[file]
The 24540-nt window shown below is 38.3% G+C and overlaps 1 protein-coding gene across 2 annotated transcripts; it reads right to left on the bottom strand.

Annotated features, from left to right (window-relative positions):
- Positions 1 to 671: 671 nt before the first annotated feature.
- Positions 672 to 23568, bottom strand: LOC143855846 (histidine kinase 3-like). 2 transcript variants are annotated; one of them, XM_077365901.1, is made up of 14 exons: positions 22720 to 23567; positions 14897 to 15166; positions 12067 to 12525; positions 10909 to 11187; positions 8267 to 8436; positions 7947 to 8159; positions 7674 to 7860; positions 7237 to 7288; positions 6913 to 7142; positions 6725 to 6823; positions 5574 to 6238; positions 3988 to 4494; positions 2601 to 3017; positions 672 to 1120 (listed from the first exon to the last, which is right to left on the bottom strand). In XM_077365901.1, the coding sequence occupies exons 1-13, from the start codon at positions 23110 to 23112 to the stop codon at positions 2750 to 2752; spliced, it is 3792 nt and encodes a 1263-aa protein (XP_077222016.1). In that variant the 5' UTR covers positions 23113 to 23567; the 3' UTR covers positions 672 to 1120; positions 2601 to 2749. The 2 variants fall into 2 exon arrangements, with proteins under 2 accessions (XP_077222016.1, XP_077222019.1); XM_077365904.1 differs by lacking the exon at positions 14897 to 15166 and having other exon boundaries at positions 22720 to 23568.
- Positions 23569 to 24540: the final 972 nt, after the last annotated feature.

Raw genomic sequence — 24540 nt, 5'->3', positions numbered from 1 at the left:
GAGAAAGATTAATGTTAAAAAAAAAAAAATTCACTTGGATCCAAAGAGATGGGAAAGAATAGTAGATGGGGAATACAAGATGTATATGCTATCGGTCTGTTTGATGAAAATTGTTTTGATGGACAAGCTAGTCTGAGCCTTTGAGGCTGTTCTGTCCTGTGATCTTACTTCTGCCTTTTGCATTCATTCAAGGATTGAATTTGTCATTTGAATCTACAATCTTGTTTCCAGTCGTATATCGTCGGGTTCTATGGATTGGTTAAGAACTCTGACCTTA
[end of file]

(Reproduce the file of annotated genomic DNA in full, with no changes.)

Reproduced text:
The 24540-nt window shown below is 38.3% G+C and overlaps 1 protein-coding gene across 2 annotated transcripts; it reads right to left on the bottom strand.

Annotated features, from left to right (window-relative positions):
- Positions 1 to 671: 671 nt before the first annotated feature.
- Positions 672 to 23568, bottom strand: LOC143855846 (histidine kinase 3-like). 2 transcript variants are annotated; one of them, XM_077365901.1, is made up of 14 exons: positions 22720 to 23567; positions 14897 to 15166; positions 12067 to 12525; positions 10909 to 11187; positions 8267 to 8436; positions 7947 to 8159; positions 7674 to 7860; positions 7237 to 7288; positions 6913 to 7142; positions 6725 to 6823; positions 5574 to 6238; positions 3988 to 4494; positions 2601 to 3017; positions 672 to 1120 (listed from the first exon to the last, which is right to left on the bottom strand). In XM_077365901.1, the coding sequence occupies exons 1-13, from the start codon at positions 23110 to 23112 to the stop codon at positions 2750 to 2752; spliced, it is 3792 nt and encodes a 1263-aa protein (XP_077222016.1). In that variant the 5' UTR covers positions 23113 to 23567; the 3' UTR covers positions 672 to 1120; positions 2601 to 2749. The 2 variants fall into 2 exon arrangements, with proteins under 2 accessions (XP_077222016.1, XP_077222019.1); XM_077365904.1 differs by lacking the exon at positions 14897 to 15166 and having other exon boundaries at positions 22720 to 23568.
- Positions 23569 to 24540: the final 972 nt, after the last annotated feature.

Raw genomic sequence — 24540 nt, 5'->3', positions numbered from 1 at the left:
GAGAAAGATTAATGTTAAAAAAAAAAAAATTCACTTGGATCCAAAGAGATGGGAAAGAATAGTAGATGGGGAATACAAGATGTATATGCTATCGGTCTGTTTGATGAAAATTGTTTTGATGGACAAGCTAGTCTGAGCCTTTGAGGCTGTTCTGTCCTGTGATCTTACTTCTGCCTTTTGCATTCATTCAAGGATTGAATTTGTCATTTGAATCTACAATCTTGTTTCCAGTCGTATATCGTCGGGTTCTATGGATTGGTTAAGAACTCTGACCTTA